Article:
URGENT: Latino Bone Marrow Donors Needed


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By Linda Tishler Levinson

A recent story in CTLatinoNews.com about Joan Luna Zayas, of Meriden, who has just two months to find a donor for a a bone marrow transplant, brought a number of responses from our readers who asked for more information on becoming a donor.
Unfortunately, the lack of finding a match for Zayas and other Latinos is not unusual.
“Latino and Hispanic patients can have a harder time finding a donor than other patients. Patients are most likely to match people who share their heritage. Today, fewer than 940,000 (only 10%) in a registry of 11 million members are Hispanic or Latino heritage,” said Patricia Fernandes, a recruiter for The Icla da Silva Foundation  the largest recruitment center for the Be The Match Registry in the United States.
Joan Zayas, (center back row) at bone marrow drive in November.
Many like Zayas, have to appeal to the public. She was first diagnosed with chronic myelogenous leukemia in March and her condition has since  had worsened.  Her sister was tested and  a bone marrow donor drive was held in November, but still no match was found.  Zayas’ doctor has given her two months to find a donor, at which time a core transplant will be done. The complex procedure cannot be done in Connecticut, Zayas said, so she would need to travel to New York or Boston.
According to Be The Match®, operated by the National Marrow Donor Program® (NMDP), and manages the largest and most diverse marrow registry in the world, here are the steps to becoming a bone marrow donor.
Step 1: Join the registry
According to Be the Match,  when you join the registry, you will use a registration kit to give a swab of cheek cells. The organization will tissue type the sample provided and use the results to potentially match donors to patients. If you join the registry at a donor drive, you will be instructed in how to use the swab kit.  If you cannot attend a drive, you can join online at bethematch.org.
There are guidelines for joining the registry. Those registering should be between the ages of 18 and 44, since they are the most likely suitable donors. Donors from ages 45 to 60 may join, but also will be asked to pay a $100 fee to help cover costs.
Step 2: Only 1 in 540 registry members go on to donate
Once you join Be The Match Registry®, you will be included in patient searches every day. If you match a patient, you will be contacted to confirm that you are willing to donate. If you agree to move forward, you will be asked to update your health information and participate in additional testing to see if you are the best match for the patient. If you are the best match, you will:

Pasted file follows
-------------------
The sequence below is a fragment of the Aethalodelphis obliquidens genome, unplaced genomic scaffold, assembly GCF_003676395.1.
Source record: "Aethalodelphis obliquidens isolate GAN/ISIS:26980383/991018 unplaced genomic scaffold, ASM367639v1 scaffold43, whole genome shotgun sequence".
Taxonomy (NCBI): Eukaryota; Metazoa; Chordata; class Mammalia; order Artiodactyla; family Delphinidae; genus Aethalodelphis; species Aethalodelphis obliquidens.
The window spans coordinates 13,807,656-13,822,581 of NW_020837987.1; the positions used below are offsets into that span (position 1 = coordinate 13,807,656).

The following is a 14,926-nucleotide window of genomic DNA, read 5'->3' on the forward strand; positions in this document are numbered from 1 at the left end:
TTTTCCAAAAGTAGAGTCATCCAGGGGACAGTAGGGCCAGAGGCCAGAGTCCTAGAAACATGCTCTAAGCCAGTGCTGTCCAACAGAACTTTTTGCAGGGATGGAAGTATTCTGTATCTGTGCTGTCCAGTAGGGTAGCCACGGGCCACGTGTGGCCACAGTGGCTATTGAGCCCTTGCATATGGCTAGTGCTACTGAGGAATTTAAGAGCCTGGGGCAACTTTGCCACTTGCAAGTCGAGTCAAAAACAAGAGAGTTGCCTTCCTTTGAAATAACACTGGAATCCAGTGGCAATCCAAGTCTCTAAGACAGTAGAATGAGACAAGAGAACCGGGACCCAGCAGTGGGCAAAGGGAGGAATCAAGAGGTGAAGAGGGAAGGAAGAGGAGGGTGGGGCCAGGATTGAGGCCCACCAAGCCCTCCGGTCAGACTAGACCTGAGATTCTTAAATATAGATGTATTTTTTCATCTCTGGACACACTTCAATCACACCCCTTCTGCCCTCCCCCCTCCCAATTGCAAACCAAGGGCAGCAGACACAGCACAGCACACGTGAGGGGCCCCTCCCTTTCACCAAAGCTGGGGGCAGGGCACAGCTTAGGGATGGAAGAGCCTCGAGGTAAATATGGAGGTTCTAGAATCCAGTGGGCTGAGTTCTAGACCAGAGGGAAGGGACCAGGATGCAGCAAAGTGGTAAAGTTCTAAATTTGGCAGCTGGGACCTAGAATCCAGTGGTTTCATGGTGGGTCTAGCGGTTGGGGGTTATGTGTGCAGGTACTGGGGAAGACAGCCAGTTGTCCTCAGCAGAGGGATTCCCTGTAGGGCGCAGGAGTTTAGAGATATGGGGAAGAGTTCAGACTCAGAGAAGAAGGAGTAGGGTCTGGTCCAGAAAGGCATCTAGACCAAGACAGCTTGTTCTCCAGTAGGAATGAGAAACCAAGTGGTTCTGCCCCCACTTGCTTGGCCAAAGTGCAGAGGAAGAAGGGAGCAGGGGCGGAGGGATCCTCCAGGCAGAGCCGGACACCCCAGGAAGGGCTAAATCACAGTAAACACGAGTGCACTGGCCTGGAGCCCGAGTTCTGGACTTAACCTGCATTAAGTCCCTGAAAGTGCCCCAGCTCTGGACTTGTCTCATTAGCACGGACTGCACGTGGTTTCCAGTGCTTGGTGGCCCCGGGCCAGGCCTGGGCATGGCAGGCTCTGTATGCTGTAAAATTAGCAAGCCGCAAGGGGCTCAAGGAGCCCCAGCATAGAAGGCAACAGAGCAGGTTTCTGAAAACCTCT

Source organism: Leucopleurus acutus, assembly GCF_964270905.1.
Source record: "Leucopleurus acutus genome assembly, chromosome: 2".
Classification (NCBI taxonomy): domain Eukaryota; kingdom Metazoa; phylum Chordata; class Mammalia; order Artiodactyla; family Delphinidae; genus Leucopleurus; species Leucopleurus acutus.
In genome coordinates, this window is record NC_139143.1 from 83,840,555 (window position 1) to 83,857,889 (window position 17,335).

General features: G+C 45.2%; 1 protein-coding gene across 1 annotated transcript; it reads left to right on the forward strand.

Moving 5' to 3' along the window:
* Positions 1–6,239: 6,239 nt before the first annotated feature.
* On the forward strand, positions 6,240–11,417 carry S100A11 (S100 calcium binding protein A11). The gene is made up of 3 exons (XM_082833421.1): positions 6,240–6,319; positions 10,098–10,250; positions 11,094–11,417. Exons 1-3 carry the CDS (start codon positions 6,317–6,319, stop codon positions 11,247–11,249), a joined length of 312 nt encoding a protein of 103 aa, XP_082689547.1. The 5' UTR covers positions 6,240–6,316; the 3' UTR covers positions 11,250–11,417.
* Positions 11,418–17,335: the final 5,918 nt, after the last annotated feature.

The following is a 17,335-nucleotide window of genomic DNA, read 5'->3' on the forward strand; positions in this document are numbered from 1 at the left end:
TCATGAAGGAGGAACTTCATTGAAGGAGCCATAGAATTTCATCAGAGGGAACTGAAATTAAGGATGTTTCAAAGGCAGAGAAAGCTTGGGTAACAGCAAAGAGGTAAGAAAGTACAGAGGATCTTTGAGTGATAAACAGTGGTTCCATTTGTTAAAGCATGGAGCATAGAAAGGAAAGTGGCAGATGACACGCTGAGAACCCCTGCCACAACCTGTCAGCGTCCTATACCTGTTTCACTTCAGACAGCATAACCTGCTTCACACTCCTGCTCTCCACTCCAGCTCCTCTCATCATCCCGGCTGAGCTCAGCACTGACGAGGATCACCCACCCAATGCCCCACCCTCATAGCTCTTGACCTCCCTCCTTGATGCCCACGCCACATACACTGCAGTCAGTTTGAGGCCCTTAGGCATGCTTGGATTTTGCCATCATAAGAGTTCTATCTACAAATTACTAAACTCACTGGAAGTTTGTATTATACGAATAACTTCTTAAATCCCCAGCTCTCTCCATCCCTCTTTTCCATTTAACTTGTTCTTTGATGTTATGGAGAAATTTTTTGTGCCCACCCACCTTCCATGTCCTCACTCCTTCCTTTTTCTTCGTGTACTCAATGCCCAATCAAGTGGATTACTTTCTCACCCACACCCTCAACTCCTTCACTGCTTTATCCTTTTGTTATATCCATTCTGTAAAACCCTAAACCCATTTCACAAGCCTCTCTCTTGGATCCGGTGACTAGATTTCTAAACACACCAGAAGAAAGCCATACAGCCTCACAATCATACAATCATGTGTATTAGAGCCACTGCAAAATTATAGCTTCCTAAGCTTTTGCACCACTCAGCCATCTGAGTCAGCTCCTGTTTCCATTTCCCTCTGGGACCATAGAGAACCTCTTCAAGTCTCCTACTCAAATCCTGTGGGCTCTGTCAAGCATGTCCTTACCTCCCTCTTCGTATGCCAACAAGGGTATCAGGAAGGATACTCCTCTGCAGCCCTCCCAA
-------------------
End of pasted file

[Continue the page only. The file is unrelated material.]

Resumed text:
• Participate in an information session. You will be given detailed information about the donation procedure and recovery process, including risks and side effects. If you agree to donate, you will sign a consent form.
  • Have a physical exam and give blood samples to make sure that donation is safe for both you and the patient.

Step 3: Donate PBSC or Bone Marrow
There are two methods of donation: PBSC and bone marrow. The patient’s doctor will choose which one is best for the patient.

  • PBSC donation  is a non-surgical procedure. For 5 days leading up to donation, you will be given injections of filgrastim. Filgrastim is a medication that increases the number of blood-forming cells in your bloodstream. On the day of donation, blood is removed through a needle on one arm and passed through a machine that separates out the blood-forming cells. The remaining blood is returned to you through the other arm.
  • Bone marrow donation is a surgical procedure that takes place in a hospital operating room. Doctors use needles to withdraw liquid marrow from the back of your pelvic bone. Donors receive anesthesia and feel no pain during the donation.

Step 4: Recovery and Follow-Up

The time it takes for a donor to recover varies. It depends on the person and type of donation. Most donors are able to return to work, school and other activities within 1 to 7 days after donation. Be The Match® considers donor safety a top priority and will follow up with you regularly until you are able to resume normal activity.

 If you are interested in becoming a donor, there are two bone marrow donor drives being conducted in Connecticut this month so you can be tested and join the national donor registry.
The Icla da Silva Foundation will conduct a donor drive from 10:30 a.m. to 2 p.m. Dec. 16 at Porter & Chester Institute, 30 Waterchase Drive, Rocky Hill. For information, call 888-638-2870.
The foundation also has a drive scheduled for 8 to 9 p.m. Dec. 7 at Revival Church, 141 Deer Hill Ave., Danbury. For information, call 888-638-2870.
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